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Longest-serving leader is dead

GABON President Omar Bongo, the world's longest-serving leader, has died of cardiac arrest in a Spanish hospital at age 73.

Doctors at the Quiron Clinic in Barcelona announced Bongo's death yesterday afternoon.

Gabon has decreed 30 days of mourning, Prime Minister Jean Eyeghe Ndong said.

Bongo had been in office since 1967, harking back to the days when "Big Men" came to power in Africa and never let go.

He had been in power for so long that most of Gabon's 1.5 million people have only known him as president.

Bongo had kept a tight grip on the controls of the former French colony.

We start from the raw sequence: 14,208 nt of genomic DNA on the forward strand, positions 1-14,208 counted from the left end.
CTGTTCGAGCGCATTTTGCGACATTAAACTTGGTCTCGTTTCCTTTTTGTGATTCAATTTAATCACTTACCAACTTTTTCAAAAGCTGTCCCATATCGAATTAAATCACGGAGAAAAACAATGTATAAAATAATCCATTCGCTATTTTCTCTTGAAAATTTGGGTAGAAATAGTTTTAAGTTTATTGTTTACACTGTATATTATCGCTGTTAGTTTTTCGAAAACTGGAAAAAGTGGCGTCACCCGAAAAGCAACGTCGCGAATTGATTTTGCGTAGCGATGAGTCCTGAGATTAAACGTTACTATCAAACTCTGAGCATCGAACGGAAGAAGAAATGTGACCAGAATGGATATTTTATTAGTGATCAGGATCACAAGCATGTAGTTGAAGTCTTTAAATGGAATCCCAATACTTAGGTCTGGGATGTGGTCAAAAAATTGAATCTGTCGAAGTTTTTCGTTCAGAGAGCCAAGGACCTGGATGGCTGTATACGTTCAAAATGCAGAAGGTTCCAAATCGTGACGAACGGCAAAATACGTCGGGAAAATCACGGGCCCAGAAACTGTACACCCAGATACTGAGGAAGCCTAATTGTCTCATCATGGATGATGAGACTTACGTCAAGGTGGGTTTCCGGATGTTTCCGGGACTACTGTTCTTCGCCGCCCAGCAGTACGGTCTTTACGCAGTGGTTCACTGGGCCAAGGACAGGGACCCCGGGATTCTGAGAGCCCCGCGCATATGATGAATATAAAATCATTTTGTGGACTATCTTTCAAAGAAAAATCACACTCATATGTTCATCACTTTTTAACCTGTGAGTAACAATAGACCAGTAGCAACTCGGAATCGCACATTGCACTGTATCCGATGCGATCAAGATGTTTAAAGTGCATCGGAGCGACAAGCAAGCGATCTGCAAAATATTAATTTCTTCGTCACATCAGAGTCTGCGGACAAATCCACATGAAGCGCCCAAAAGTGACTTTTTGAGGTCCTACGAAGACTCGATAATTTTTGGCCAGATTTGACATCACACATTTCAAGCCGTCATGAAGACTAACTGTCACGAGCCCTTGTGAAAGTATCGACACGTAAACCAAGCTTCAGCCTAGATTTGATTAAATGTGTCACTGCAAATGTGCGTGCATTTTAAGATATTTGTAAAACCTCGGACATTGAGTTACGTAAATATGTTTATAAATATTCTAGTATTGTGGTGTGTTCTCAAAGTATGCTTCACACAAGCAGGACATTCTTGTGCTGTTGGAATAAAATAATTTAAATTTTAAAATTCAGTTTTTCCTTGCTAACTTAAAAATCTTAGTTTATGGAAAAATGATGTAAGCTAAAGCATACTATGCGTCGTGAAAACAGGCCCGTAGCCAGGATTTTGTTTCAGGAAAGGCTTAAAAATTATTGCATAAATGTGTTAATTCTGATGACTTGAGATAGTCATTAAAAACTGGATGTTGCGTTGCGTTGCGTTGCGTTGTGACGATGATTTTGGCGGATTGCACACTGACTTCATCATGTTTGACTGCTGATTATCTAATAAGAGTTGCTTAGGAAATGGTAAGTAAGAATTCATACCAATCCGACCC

Parliament - dominated by his supporters - removed presidential term limits from the constitution in 2003.

Bongo became the longest-ruling head of state, not counting the monarchs of Britain and Thailand, after Fidel Castro stepped aside in Cuba last year.

While most Gabonese genuinely feared Bongo and there was little opposition, many accepted his rule because he had kept his country remarkably peaceful and governed.

Bongo, meanwhile, amassed a fortune that made him one of the world's richest men, according to Freedom House, a private Washington-based democracy watchdog organization, although no one really knew how much he was worth.

Born Albert Bernard Bongo, the youngest of 12 children on December 30, 1935, Bongo served as a lieutenant in the French Air Force, then Climbed quickly through civil service.

Gabon is the fifth-biggest oil exporter in sub-Saharan Africa, and Bongo built a vast system of patronage, doling out largesse in part through salaries and benefits that come with Cabinet posts.


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